Professor Michael Reiss – fate in name
To make life easier all the blogs on Michael Reiss have been put together in a category to see them all click
here (where this one will be on top). There you will find all the letters written by Richard Dawkins and Sir Richard Roberts, and my comments on both the articles that Reiss wrote that started his downfall and analysis of his resignation.
Mind you in hindsight we should have seen Lord Rees, President of the Royal Society and Reiss being in this situation over creationism. Not just because an ordained clergyman given the role of protecting science education in the classroom would be called into doubt, but the anagram of Professor Michael Reiss:
‘ism clash poor Rees fires
PZ Myers made this comment on Reiss:
Dawkins and I are both often slandered as being relatively uninterested in promoting good science education, preferring to fight the culture war against religion (a claim that ignores the fact that we may feel strongly that the only way to achieve a lasting investment in understanding science is by reducing the pernicious influence of religion) — we are told that we think atheism more important than science. Let us ask, though, if these brave paladins of Jesus-compatible science would be willing to set aside their religion to better endorse science…and I think we all know what the answer would be.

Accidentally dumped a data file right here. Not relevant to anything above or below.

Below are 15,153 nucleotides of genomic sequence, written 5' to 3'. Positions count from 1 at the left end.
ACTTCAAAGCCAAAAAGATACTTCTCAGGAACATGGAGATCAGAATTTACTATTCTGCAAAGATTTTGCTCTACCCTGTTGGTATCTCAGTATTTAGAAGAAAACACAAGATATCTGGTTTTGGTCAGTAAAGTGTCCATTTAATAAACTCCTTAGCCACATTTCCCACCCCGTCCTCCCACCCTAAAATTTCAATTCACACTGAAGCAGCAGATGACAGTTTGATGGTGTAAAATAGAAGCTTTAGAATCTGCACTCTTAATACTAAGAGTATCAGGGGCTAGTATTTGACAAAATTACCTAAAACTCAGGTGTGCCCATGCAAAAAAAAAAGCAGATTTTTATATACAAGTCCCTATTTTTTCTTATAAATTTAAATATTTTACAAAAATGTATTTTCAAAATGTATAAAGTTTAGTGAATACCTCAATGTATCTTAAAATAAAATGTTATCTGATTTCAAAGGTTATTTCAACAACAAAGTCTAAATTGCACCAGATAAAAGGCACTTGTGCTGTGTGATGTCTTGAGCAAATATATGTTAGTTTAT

That feeling made Reiss’ position untenable because “unfortunately his words got all tangled in the appearance of an unwarranted accommodation to creationism.”
Once again perception of reality rather than the actual empirical observation triumphs in the murky world of society politics – rational minds are not immune to gossip or personality clashes even if they are Nobel Laureates. While the next candidate may well have no conflict between advocating science and holy orders, the issue over which Reiss was brought down was one close to my heart. That in a science classroom science teachers have the right to teach the science that challenges a students declaration of religious belief about the natural world.
Hopefully that challenge will still be taken up, as the Royal Society advocates, and in case you are new to the blog I go into more detail in my blog here on Reiss resigns. Though that can be found as the third blog in the category section of Michael Reiss.